Recruitment Experience of Sr. Clara Kown

by | Mar 25, 2024

“One day, my father said that he will go out and look for money, but he never returned. Afterwards, we just heard that he is already living with another woman in another village. I will study hard to become an engineer someday so that I have the means to help my mother and my young brothers.” -Joseph

From May 1st to 7th last year, I went to the southern regions of Tanzania, (in particular, Mtwara and Ruvuma regions,) to accompany our two Filipina Sisters, Sr. Bernadeth and Sr. Marchery to give exam and interview some candidate students who will join our first batch of boys in Dodoma.

I was curious and a bit excited, for the first time I would be joining the recruitment, though I knew, because of language barrier, my mission is more likely to see only the living conditions of the children and especially their health backgrounds, so that I can be of better help to them in the Clinic, when they come to the Sisters of Mary School.

“Here in the Sisters of Mary, I was able to find good circle of friends where I can communicate with and to play football also. I am surrounded with people who are very joyful and understanding as well. In the future, I want to become a doctor in order to help my village especially those who are poor and cannot go to hospital.” -Japhet

For the first time, I got to ride the bus for 12-hours straight. It was not easy, but what came next was even more frightening to me, because when we got off the terminal, we took the “bajaji”, a small cab with three small motorcycle wheels, and then, at a certain point we got down and rode again a “piki-piki”, a single motorcycle. It was a shame because besides my fear I did not even know how to ride it. But somehow, with the courage of the two younger sisters who were travelling with me, I made it. After several hours, we arrived at the cathedral in the mountain region where we would be giving the exams. Through the kindness the of the priest, he let us stay in the parish house for two nights since we still have to visit the houses of the children who took the exam.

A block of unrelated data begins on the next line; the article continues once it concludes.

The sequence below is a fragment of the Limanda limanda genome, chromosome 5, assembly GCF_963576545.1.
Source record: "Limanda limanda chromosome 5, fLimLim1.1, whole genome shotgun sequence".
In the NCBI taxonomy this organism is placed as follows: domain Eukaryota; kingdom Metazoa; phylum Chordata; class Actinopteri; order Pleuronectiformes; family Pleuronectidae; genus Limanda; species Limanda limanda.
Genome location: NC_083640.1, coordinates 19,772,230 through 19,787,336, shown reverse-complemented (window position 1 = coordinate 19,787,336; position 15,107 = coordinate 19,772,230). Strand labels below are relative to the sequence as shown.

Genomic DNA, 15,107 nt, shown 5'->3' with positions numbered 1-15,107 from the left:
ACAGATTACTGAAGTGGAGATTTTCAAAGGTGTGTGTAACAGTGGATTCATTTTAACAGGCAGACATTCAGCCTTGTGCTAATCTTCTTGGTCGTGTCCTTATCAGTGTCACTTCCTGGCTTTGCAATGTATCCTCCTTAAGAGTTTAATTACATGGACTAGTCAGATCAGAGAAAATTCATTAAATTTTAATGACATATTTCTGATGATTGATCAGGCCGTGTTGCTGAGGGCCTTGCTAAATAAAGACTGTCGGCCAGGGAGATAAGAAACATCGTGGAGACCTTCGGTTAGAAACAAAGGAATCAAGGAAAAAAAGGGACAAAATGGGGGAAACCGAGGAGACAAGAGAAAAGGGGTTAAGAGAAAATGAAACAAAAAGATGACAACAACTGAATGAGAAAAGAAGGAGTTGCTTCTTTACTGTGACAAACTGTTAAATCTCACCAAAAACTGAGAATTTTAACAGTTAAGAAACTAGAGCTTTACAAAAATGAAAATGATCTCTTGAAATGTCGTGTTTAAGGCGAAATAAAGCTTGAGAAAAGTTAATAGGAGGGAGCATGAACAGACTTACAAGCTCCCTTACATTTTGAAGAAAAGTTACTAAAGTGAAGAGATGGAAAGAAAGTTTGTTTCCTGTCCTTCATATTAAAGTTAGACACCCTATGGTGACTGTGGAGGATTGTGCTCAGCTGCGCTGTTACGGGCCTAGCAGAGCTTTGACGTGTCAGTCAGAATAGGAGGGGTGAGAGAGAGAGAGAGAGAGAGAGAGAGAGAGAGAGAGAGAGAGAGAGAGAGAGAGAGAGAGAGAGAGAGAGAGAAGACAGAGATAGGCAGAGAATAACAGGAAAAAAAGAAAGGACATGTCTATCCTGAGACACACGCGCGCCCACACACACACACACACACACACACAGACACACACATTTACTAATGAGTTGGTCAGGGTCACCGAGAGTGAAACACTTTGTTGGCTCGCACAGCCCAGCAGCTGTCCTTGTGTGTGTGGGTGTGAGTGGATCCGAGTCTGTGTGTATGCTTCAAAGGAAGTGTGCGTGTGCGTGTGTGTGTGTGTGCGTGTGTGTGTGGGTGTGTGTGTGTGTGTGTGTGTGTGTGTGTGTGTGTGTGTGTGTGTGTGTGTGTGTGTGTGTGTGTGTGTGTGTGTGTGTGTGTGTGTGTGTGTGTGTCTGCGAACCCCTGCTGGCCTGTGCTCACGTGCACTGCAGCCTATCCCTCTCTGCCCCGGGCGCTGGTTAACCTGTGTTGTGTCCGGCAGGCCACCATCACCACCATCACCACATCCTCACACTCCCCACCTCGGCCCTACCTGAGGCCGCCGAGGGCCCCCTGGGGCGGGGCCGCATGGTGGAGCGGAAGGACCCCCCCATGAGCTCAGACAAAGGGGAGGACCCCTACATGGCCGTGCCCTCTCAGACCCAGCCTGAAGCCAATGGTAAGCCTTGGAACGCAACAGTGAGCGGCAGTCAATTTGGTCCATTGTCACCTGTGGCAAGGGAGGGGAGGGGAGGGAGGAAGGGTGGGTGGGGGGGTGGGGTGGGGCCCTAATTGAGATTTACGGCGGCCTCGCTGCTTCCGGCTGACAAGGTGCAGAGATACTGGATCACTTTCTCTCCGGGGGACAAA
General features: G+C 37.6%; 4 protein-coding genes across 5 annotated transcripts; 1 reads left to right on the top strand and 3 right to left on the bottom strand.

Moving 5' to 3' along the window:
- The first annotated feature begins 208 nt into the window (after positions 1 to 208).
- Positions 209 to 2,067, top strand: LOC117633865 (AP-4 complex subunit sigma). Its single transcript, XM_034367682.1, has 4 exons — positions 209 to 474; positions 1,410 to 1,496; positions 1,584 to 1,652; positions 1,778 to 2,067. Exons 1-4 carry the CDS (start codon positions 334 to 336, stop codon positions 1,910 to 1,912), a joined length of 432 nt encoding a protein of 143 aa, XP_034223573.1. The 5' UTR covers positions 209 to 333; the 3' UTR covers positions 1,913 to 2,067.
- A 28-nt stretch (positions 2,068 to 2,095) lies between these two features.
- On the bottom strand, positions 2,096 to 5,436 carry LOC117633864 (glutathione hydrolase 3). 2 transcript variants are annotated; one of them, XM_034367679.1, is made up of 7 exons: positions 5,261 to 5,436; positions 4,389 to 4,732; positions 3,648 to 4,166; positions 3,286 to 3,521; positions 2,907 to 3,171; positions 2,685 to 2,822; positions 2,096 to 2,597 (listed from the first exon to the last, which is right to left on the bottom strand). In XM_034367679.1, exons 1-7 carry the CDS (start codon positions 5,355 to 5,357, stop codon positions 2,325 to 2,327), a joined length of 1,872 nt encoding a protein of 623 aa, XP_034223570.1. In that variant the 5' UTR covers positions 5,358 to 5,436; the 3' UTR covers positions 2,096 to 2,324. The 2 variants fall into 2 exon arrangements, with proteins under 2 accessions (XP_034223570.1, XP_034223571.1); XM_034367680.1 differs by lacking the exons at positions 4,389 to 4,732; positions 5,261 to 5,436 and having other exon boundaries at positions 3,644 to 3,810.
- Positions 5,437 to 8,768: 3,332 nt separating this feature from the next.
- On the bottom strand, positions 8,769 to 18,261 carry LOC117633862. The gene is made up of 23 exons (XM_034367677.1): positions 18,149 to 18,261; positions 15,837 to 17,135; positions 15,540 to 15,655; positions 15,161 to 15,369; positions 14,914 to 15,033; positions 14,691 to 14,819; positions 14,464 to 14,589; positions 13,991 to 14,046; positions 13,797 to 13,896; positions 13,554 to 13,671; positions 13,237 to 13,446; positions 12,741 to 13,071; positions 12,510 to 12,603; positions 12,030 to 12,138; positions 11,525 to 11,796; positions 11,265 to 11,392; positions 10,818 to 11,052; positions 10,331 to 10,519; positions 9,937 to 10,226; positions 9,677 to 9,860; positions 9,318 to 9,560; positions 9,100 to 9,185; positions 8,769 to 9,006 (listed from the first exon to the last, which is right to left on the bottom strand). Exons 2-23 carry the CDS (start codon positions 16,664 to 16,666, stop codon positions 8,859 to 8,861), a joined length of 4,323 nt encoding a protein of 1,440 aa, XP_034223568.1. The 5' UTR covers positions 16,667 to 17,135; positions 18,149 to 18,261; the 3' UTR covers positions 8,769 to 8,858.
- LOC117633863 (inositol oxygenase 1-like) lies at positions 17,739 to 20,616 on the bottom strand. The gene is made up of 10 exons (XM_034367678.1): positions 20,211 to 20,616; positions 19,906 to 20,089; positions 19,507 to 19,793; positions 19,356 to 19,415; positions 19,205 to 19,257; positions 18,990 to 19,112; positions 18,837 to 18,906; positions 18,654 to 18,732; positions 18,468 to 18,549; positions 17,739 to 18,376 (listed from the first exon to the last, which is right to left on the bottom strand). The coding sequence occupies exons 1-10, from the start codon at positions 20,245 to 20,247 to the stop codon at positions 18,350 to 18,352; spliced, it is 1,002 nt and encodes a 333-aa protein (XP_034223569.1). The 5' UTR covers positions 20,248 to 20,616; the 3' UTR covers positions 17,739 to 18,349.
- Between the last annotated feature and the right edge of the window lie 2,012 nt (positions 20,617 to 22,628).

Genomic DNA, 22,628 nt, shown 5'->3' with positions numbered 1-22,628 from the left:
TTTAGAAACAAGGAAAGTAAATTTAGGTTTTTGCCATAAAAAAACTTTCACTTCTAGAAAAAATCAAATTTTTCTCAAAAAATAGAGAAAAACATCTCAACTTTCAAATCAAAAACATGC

When we visited the children’s houses, we rode the “piki-piki” again because that is the only vehicle available so that we can go in further in the more remote villages in that mountainous region. I saw many malnourished children living in very small, hut-like houses. I was moved to see how the children are so motivated to study, having to wake up very early and to walk long hours just to go to the village’s primary schools, and most of the time, they go with empty stomach. By then, understanding those children’s daily sacrifice of going to school hungry, and the difficulty of having to walk long hours everyday just to learn, I could not think anymore of how painful and fearful it is to ride “piki-piki”. I am very thankful to God for letting me see the reality and very poor condition where our children are coming from. And I thank God everyday when I see them studying happily now at our new Boystown here in Dodoma.




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The children at our schools come from the poorest of the poor. Each child has their own stories of what their life was before coming to our schools and how their lives are being transformed by the Sisters of Mary programs.  Read the moving stories of our children in their own words. 

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